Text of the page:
infans

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Latin[edit]

Etymology[edit]

From in- +‎ fāns.

Pronunciation[edit]

Adjective[edit]

īnfāns (genitive īnfantis, comparative īnfantior, superlative īnfantissimus); third-declension one-termination adjective

  1. speechless, inarticulate
  2. newborn
  3. childish, foolish

Declension[edit]

Third-declension one-termination adjective.

Number Singular Plural
Case / Gender Masc./Fem. Neuter Masc./Fem. Neuter
Nominative īnfāns īnfantēs īnfantia
Genitive īnfantis īnfantium
Dative īnfantī īnfantibus
Accusative īnfantem īnfāns īnfantēs īnfantia
Ablative īnfantī īnfantibus
Vocative īnfāns īnfantēs īnfantia

Noun[edit]

īnfāns m or f (genitive īnfantis); third declension

  1. an infant
  2. (in later Latin) a boy, a girl (under the age of 7)

Declension[edit]

Third-declension noun (i-stem).

Case Singular Plural
Nominative īnfāns īnfantēs
Genitive īnfantis īnfantium
Dative īnfantī īnfantibus
Accusative īnfantem īnfantēs
īnfantīs
Ablative īnfante īnfantibus
Vocative īnfāns īnfantēs

Related terms[edit]

Descendants[edit]

  • Esperanto: infano
  • Old Francoprovençal: enfás (direct), enfant (oblique)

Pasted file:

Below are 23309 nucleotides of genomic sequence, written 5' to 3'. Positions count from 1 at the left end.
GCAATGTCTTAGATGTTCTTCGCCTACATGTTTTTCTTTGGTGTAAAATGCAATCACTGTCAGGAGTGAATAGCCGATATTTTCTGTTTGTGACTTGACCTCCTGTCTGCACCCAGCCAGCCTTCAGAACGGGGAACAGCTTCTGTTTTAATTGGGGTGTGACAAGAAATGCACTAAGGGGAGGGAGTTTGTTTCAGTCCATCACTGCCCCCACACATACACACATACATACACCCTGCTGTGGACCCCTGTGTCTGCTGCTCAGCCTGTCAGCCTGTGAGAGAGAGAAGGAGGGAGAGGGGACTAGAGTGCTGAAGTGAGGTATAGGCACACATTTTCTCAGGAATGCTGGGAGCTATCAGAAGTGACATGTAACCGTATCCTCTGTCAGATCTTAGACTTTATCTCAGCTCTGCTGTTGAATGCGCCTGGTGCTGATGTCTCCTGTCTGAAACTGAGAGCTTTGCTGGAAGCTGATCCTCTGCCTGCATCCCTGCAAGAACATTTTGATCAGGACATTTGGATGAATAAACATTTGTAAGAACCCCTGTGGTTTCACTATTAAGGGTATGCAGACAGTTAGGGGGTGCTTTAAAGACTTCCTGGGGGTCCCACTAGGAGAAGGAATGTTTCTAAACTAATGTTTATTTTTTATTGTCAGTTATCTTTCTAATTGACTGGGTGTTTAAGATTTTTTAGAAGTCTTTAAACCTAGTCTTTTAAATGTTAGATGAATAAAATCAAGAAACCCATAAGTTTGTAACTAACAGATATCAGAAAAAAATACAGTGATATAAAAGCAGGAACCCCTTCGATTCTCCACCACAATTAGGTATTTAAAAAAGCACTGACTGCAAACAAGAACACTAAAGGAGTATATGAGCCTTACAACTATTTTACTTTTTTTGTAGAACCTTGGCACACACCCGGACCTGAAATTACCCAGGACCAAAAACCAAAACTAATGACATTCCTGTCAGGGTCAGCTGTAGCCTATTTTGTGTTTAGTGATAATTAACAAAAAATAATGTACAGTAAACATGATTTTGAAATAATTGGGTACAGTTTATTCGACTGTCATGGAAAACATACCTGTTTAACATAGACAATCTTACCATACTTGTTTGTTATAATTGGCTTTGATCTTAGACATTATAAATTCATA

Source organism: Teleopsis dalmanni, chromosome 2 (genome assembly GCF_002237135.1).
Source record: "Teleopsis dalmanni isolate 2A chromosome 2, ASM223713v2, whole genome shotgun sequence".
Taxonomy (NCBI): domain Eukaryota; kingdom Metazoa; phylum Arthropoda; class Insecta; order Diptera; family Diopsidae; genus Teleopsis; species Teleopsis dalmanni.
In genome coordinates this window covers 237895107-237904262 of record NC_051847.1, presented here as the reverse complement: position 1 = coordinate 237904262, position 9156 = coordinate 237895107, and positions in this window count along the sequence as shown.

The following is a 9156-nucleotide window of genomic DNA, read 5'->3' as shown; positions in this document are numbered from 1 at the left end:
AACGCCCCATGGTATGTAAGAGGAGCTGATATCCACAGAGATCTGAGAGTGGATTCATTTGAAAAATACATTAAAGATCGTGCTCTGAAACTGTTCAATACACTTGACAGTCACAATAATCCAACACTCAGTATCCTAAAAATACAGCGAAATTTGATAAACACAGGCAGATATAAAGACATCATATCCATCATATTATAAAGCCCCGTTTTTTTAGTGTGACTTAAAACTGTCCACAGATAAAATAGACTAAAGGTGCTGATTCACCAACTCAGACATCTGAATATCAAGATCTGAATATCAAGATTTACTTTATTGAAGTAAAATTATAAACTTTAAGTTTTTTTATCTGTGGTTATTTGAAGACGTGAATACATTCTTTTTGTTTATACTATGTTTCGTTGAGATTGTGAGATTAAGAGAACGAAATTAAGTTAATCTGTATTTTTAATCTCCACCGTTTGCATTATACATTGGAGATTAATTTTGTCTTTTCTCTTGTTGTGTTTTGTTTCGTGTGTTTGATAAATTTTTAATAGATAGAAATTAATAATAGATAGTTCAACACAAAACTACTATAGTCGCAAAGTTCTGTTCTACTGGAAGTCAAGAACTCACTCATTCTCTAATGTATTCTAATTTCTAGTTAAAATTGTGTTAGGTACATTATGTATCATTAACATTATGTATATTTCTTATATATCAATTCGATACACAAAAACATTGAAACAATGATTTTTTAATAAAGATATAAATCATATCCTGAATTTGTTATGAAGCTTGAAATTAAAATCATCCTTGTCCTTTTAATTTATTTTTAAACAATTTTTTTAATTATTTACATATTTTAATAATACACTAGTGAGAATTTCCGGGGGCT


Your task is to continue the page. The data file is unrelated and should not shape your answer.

• Old French: enfés (direct), enfant (oblique)
  • Italian: fante
  • Italian: infante

References[edit]

  • infans in Charlton T. Lewis and Charles Short (1879) A Latin Dictionary, Oxford: Clarendon Press
  • infans in Charlton T. Lewis (1891) An Elementary Latin Dictionary, New York: Harper & Brothers
  • infans in Charles du Fresne du Cange’s Glossarium Mediæ et Infimæ Latinitatis (augmented edition with additions by D. P. Carpenterius, Adelungius and others, edited by Léopold Favre, 1883–1887)
  • infans in Gaffiot, Félix (1934) Dictionnaire illustré Latin-Français, Hachette
  • infans in Harry Thurston Peck, editor (1898) Harper's Dictionary of Classical Antiquities, New York: Harper & Brothers
  • infans in William Smith et al., editor (1890) A Dictionary of Greek and Roman Antiquities, London: William Wayte. G. E. Marindin